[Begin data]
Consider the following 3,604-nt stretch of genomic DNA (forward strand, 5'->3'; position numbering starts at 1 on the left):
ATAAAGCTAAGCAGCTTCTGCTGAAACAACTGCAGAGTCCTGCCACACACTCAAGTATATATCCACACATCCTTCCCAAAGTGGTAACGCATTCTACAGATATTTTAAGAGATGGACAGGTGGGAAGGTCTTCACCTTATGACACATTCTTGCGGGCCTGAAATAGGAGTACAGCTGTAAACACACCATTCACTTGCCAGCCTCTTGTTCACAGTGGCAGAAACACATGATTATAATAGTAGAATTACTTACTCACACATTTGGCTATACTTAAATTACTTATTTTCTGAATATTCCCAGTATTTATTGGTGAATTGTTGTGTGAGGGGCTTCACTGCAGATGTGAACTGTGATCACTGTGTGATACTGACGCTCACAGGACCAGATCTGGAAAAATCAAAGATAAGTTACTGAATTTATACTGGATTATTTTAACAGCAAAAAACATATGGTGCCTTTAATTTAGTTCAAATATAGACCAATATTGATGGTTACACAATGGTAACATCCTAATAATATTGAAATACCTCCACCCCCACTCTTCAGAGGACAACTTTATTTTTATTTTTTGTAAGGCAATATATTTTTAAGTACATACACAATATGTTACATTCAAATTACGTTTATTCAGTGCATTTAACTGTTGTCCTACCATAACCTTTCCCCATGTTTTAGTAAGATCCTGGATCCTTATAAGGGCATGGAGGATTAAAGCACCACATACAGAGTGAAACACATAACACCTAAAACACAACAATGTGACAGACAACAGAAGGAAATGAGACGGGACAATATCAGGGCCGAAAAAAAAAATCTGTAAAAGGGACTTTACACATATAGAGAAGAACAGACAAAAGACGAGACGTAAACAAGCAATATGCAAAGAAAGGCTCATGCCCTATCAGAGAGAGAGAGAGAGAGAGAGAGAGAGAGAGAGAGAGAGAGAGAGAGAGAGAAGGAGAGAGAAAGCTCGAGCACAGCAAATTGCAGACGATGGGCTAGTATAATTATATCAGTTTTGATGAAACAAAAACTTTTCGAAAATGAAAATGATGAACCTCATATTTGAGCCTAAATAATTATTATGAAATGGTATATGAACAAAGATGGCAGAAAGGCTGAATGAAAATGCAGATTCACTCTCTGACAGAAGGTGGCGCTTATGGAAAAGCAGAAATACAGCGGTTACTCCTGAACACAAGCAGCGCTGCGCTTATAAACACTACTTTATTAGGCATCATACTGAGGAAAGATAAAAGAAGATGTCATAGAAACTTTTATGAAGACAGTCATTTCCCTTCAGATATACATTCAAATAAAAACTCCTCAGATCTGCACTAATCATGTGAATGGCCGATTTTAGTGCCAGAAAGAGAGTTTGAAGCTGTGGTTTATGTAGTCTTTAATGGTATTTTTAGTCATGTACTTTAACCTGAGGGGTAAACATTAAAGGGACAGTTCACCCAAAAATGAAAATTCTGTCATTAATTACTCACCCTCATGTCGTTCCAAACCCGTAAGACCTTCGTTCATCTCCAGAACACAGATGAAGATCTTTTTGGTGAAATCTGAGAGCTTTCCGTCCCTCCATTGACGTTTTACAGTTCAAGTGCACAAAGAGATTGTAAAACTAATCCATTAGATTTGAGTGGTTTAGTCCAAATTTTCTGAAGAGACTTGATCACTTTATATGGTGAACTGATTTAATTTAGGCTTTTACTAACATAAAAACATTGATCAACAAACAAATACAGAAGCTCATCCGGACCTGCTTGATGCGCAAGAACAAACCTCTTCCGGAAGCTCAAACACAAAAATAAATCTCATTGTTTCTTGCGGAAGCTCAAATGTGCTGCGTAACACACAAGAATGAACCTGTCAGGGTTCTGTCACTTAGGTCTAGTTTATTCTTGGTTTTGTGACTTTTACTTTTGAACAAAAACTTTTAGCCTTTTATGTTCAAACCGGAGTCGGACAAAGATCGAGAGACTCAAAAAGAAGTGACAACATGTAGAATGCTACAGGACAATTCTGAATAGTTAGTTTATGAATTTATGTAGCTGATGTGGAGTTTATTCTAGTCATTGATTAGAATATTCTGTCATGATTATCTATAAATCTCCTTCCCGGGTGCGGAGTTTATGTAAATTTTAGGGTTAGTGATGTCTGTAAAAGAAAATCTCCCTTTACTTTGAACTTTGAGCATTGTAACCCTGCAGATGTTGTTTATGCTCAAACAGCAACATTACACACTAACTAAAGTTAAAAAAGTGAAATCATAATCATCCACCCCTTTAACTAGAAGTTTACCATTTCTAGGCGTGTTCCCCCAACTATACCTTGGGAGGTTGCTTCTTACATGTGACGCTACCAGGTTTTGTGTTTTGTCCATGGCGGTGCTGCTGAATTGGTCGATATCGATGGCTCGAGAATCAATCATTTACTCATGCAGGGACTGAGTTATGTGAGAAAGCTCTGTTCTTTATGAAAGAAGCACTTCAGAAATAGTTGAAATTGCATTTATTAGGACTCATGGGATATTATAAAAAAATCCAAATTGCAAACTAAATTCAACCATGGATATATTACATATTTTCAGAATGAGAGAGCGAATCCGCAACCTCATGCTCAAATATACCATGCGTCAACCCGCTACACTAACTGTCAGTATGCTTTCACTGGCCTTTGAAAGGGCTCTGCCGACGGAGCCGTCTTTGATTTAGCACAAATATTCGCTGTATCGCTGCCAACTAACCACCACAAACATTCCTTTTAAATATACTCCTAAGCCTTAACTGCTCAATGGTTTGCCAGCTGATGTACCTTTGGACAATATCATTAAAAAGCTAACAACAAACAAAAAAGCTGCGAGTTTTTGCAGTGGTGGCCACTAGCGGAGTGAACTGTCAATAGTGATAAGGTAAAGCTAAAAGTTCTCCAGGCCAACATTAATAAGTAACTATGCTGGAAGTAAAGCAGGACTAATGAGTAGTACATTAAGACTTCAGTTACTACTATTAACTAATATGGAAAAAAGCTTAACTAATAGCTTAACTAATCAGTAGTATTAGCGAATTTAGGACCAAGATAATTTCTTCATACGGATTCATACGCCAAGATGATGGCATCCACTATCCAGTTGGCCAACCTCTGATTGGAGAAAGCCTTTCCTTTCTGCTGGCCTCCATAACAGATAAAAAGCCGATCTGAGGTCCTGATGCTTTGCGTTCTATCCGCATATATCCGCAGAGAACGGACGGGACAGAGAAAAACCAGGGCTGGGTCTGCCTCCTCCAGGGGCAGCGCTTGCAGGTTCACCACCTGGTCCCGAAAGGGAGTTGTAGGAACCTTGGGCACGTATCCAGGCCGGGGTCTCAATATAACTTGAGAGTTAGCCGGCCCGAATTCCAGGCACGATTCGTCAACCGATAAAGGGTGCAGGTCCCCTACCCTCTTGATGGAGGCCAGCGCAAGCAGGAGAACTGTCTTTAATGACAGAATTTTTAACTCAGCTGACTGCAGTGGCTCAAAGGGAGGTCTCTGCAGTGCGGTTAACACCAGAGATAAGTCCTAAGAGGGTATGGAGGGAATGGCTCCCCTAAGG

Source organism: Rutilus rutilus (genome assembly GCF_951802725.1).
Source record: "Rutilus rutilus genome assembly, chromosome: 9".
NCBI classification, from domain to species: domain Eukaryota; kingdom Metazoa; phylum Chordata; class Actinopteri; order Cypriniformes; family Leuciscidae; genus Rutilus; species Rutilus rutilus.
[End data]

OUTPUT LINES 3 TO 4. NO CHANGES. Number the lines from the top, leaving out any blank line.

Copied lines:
Source organism: Rutilus rutilus (genome assembly GCF_951802725.1).
Source record: "Rutilus rutilus genome assembly, chromosome: 9".